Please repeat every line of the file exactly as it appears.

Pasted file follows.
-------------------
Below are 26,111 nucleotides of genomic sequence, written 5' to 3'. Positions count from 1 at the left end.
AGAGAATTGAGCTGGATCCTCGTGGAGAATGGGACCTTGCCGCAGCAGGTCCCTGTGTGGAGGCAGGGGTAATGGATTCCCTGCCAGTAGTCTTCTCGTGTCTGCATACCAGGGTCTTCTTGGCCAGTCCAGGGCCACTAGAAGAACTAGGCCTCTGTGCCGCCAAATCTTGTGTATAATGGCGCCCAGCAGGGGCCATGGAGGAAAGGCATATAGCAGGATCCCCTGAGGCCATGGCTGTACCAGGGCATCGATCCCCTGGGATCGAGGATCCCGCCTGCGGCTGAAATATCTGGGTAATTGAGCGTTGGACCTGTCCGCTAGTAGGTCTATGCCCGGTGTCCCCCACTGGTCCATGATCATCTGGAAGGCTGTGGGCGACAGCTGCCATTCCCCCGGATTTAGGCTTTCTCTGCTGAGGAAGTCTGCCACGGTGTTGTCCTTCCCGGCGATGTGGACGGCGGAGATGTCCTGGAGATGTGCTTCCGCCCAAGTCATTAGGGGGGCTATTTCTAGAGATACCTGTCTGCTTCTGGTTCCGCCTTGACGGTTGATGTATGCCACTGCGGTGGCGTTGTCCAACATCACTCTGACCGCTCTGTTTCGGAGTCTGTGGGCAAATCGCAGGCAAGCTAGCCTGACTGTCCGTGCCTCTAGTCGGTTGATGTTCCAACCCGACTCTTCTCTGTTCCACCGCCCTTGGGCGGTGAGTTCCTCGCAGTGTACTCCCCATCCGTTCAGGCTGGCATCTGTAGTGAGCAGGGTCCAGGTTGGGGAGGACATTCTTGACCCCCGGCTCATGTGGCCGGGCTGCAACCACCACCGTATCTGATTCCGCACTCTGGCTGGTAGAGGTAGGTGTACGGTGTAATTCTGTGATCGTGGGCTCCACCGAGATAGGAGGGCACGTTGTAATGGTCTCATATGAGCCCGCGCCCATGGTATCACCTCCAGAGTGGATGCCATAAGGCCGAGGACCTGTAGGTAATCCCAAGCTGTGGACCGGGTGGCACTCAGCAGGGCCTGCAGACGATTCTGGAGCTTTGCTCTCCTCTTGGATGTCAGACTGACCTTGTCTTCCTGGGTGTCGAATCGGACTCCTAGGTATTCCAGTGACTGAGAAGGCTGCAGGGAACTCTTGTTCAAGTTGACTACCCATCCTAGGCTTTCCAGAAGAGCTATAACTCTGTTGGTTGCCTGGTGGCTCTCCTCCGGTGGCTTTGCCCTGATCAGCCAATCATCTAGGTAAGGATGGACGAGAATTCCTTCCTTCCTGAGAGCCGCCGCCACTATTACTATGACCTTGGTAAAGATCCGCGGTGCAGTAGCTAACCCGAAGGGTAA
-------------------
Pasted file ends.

Below are 26,111 nucleotides of genomic sequence, written 5' to 3'. Positions count from 1 at the left end.
AGAGAATTGAGCTGGATCCTCGTGGAGAATGGGACCTTGCCGCAGCAGGTCCCTGTGTGGAGGCAGGGGTAATGGATTCCCTGCCAGTAGTCTTCTCGTGTCTGCATACCAGGGTCTTCTTGGCCAGTCCAGGGCCACTAGAAGAACTAGGCCTCTGTGCCGCCAAATCTTGTGTATAATGGCGCCCAGCAGGGGCCATGGAGGAAAGGCATATAGCAGGATCCCCTGAGGCCATGGCTGTACCAGGGCATCGATCCCCTGGGATCGAGGATCCCGCCTGCGGCTGAAATATCTGGGTAATTGAGCGTTGGACCTGTCCGCTAGTAGGTCTATGCCCGGTGTCCCCCACTGGTCCATGATCATCTGGAAGGCTGTGGGCGACAGCTGCCATTCCCCCGGATTTAGGCTTTCTCTGCTGAGGAAGTCTGCCACGGTGTTGTCCTTCCCGGCGATGTGGACGGCGGAGATGTCCTGGAGATGTGCTTCCGCCCAAGTCATTAGGGGGGCTATTTCTAGAGATACCTGTCTGCTTCTGGTTCCGCCTTGACGGTTGATGTATGCCACTGCGGTGGCGTTGTCCAACATCACTCTGACCGCTCTGTTTCGGAGTCTGTGGGCAAATCGCAGGCAAGCTAGCCTGACTGTCCGTGCCTCTAGTCGGTTGATGTTCCAACCCGACTCTTCTCTGTTCCACCGCCCTTGGGCGGTGAGTTCCTCGCAGTGTACTCCCCATCCGTTCAGGCTGGCATCTGTAGTGAGCAGGGTCCAGGTTGGGGAGGACATTCTTGACCCCCGGCTCATGTGGCCGGGCTGCAACCACCACCGTATCTGATTCCGCACTCTGGCTGGTAGAGGTAGGTGTACGGTGTAATTCTGTGATCGTGGGCTCCACCGAGATAGGAGGGCACGTTGTAATGGTCTCATATGAGCCCGCGCCCATGGTATCACCTCCAGAGTGGATGCCATAAGGCCGAGGACCTGTAGGTAATCCCAAGCTGTGGACCGGGTGGCACTCAGCAGGGCCTGCAGACGATTCTGGAGCTTTGCTCTCCTCTTGGATGTCAGACTGACCTTGTCTTCCTGGGTGTCGAATCGGACTCCTAGGTATTCCAGTGACTGAGAAGGCTGCAGGGAACTCTTGTTCAAGTTGACTACCCATCCTAGGCTTTCCAGAAGAGCTATAACTCTGTTGGTTGCCTGGTGGCTCTCCTCCGGTGGCTTTGCCCTGATCAGCCAATCATCTAGGTAAGGATGGACGAGAATTCCTTCCTTCCTGAGAGCCGCCGCCACTATTACTATGACCTTGGTAAAGATCCGCGGTGCAGTAGCTAACCCGAAGGGTAA